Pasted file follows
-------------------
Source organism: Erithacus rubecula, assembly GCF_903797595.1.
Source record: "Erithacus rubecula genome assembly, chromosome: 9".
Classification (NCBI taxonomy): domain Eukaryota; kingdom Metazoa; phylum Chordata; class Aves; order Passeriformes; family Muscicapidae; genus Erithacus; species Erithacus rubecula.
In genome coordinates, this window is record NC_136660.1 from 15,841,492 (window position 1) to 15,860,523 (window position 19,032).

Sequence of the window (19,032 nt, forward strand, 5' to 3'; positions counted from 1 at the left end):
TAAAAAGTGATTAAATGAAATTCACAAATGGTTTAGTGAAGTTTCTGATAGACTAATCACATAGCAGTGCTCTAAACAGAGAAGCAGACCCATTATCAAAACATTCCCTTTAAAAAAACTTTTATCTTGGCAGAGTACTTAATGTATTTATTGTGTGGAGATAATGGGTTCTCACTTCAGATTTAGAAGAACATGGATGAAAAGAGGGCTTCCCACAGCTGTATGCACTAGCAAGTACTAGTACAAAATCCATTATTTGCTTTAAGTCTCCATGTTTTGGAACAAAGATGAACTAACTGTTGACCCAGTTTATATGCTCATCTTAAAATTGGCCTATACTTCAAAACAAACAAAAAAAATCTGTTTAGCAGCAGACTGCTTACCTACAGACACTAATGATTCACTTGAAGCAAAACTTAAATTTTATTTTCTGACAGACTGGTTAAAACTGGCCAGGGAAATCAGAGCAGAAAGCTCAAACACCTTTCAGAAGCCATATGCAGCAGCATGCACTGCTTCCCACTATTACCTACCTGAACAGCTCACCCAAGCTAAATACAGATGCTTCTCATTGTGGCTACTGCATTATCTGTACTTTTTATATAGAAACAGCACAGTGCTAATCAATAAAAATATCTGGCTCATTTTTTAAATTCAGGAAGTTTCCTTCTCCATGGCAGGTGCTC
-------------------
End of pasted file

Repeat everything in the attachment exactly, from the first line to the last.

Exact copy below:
Source organism: Erithacus rubecula, assembly GCF_903797595.1.
Source record: "Erithacus rubecula genome assembly, chromosome: 9".
Classification (NCBI taxonomy): domain Eukaryota; kingdom Metazoa; phylum Chordata; class Aves; order Passeriformes; family Muscicapidae; genus Erithacus; species Erithacus rubecula.
In genome coordinates, this window is record NC_136660.1 from 15,841,492 (window position 1) to 15,860,523 (window position 19,032).

Sequence of the window (19,032 nt, forward strand, 5' to 3'; positions counted from 1 at the left end):
TAAAAAGTGATTAAATGAAATTCACAAATGGTTTAGTGAAGTTTCTGATAGACTAATCACATAGCAGTGCTCTAAACAGAGAAGCAGACCCATTATCAAAACATTCCCTTTAAAAAAACTTTTATCTTGGCAGAGTACTTAATGTATTTATTGTGTGGAGATAATGGGTTCTCACTTCAGATTTAGAAGAACATGGATGAAAAGAGGGCTTCCCACAGCTGTATGCACTAGCAAGTACTAGTACAAAATCCATTATTTGCTTTAAGTCTCCATGTTTTGGAACAAAGATGAACTAACTGTTGACCCAGTTTATATGCTCATCTTAAAATTGGCCTATACTTCAAAACAAACAAAAAAAATCTGTTTAGCAGCAGACTGCTTACCTACAGACACTAATGATTCACTTGAAGCAAAACTTAAATTTTATTTTCTGACAGACTGGTTAAAACTGGCCAGGGAAATCAGAGCAGAAAGCTCAAACACCTTTCAGAAGCCATATGCAGCAGCATGCACTGCTTCCCACTATTACCTACCTGAACAGCTCACCCAAGCTAAATACAGATGCTTCTCATTGTGGCTACTGCATTATCTGTACTTTTTATATAGAAACAGCACAGTGCTAATCAATAAAAATATCTGGCTCATTTTTTAAATTCAGGAAGTTTCCTTCTCCATGGCAGGTGCTC